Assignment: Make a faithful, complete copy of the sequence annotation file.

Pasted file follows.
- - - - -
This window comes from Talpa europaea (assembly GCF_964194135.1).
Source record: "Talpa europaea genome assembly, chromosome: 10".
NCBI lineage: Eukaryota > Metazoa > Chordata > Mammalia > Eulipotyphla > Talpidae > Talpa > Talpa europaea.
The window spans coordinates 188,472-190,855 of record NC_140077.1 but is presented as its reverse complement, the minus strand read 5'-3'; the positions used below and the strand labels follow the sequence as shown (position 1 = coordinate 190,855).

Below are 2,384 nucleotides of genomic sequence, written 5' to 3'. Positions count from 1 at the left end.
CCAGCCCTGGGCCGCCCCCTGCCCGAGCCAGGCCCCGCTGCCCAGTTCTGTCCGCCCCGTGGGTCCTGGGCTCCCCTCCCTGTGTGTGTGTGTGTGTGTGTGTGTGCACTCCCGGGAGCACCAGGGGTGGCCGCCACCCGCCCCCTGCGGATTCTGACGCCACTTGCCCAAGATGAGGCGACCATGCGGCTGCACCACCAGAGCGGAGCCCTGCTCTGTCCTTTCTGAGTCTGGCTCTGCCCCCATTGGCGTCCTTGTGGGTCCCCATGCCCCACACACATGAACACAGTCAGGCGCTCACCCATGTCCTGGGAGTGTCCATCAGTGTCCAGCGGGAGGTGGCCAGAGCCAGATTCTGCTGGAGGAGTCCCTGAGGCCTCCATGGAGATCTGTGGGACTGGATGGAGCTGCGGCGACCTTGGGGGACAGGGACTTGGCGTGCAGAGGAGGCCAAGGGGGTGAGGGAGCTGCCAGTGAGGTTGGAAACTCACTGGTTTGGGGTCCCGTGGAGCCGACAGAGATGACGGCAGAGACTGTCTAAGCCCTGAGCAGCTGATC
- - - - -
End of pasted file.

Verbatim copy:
This window comes from Talpa europaea (assembly GCF_964194135.1).
Source record: "Talpa europaea genome assembly, chromosome: 10".
NCBI lineage: Eukaryota > Metazoa > Chordata > Mammalia > Eulipotyphla > Talpidae > Talpa > Talpa europaea.
The window spans coordinates 188,472-190,855 of record NC_140077.1 but is presented as its reverse complement, the minus strand read 5'-3'; the positions used below and the strand labels follow the sequence as shown (position 1 = coordinate 190,855).

Below are 2,384 nucleotides of genomic sequence, written 5' to 3'. Positions count from 1 at the left end.
CCAGCCCTGGGCCGCCCCCTGCCCGAGCCAGGCCCCGCTGCCCAGTTCTGTCCGCCCCGTGGGTCCTGGGCTCCCCTCCCTGTGTGTGTGTGTGTGTGTGTGTGTGCACTCCCGGGAGCACCAGGGGTGGCCGCCACCCGCCCCCTGCGGATTCTGACGCCACTTGCCCAAGATGAGGCGACCATGCGGCTGCACCACCAGAGCGGAGCCCTGCTCTGTCCTTTCTGAGTCTGGCTCTGCCCCCATTGGCGTCCTTGTGGGTCCCCATGCCCCACACACATGAACACAGTCAGGCGCTCACCCATGTCCTGGGAGTGTCCATCAGTGTCCAGCGGGAGGTGGCCAGAGCCAGATTCTGCTGGAGGAGTCCCTGAGGCCTCCATGGAGATCTGTGGGACTGGATGGAGCTGCGGCGACCTTGGGGGACAGGGACTTGGCGTGCAGAGGAGGCCAAGGGGGTGAGGGAGCTGCCAGTGAGGTTGGAAACTCACTGGTTTGGGGTCCCGTGGAGCCGACAGAGATGACGGCAGAGACTGTCTAAGCCCTGAGCAGCTGATC